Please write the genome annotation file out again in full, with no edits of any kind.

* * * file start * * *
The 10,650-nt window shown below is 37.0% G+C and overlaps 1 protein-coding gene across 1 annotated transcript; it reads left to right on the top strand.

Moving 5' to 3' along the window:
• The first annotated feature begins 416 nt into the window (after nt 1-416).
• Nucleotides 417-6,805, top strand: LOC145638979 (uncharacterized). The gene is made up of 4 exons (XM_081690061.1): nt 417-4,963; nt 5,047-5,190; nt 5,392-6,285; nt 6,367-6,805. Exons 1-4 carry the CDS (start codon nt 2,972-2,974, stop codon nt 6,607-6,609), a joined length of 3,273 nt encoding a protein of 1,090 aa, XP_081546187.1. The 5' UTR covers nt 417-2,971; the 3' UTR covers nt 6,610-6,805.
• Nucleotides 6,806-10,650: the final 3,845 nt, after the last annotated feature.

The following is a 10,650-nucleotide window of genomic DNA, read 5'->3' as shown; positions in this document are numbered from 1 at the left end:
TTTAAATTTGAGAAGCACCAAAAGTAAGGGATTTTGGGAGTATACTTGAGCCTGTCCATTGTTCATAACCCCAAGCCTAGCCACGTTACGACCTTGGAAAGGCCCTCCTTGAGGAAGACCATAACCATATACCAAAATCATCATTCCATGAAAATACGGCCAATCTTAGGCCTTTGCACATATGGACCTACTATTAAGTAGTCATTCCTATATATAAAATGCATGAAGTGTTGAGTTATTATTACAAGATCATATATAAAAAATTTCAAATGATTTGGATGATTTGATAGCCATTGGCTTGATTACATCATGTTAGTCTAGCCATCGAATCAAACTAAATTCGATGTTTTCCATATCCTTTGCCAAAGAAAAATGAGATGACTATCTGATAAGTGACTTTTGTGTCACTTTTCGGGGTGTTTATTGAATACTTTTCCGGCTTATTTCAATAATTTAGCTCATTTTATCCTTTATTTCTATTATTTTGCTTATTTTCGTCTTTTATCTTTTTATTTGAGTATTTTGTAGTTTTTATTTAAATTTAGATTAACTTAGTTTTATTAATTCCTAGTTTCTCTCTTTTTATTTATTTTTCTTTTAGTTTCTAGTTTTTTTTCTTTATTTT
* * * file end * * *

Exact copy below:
The 10,650-nt window shown below is 37.0% G+C and overlaps 1 protein-coding gene across 1 annotated transcript; it reads left to right on the top strand.

Moving 5' to 3' along the window:
• The first annotated feature begins 416 nt into the window (after nt 1-416).
• Nucleotides 417-6,805, top strand: LOC145638979 (uncharacterized). The gene is made up of 4 exons (XM_081690061.1): nt 417-4,963; nt 5,047-5,190; nt 5,392-6,285; nt 6,367-6,805. Exons 1-4 carry the CDS (start codon nt 2,972-2,974, stop codon nt 6,607-6,609), a joined length of 3,273 nt encoding a protein of 1,090 aa, XP_081546187.1. The 5' UTR covers nt 417-2,971; the 3' UTR covers nt 6,610-6,805.
• Nucleotides 6,806-10,650: the final 3,845 nt, after the last annotated feature.

The following is a 10,650-nucleotide window of genomic DNA, read 5'->3' as shown; positions in this document are numbered from 1 at the left end:
TTTAAATTTGAGAAGCACCAAAAGTAAGGGATTTTGGGAGTATACTTGAGCCTGTCCATTGTTCATAACCCCAAGCCTAGCCACGTTACGACCTTGGAAAGGCCCTCCTTGAGGAAGACCATAACCATATACCAAAATCATCATTCCATGAAAATACGGCCAATCTTAGGCCTTTGCACATATGGACCTACTATTAAGTAGTCATTCCTATATATAAAATGCATGAAGTGTTGAGTTATTATTACAAGATCATATATAAAAAATTTCAAATGATTTGGATGATTTGATAGCCATTGGCTTGATTACATCATGTTAGTCTAGCCATCGAATCAAACTAAATTCGATGTTTTCCATATCCTTTGCCAAAGAAAAATGAGATGACTATCTGATAAGTGACTTTTGTGTCACTTTTCGGGGTGTTTATTGAATACTTTTCCGGCTTATTTCAATAATTTAGCTCATTTTATCCTTTATTTCTATTATTTTGCTTATTTTCGTCTTTTATCTTTTTATTTGAGTATTTTGTAGTTTTTATTTAAATTTAGATTAACTTAGTTTTATTAATTCCTAGTTTCTCTCTTTTTATTTATTTTTCTTTTAGTTTCTAGTTTTTTTTCTTTATTTT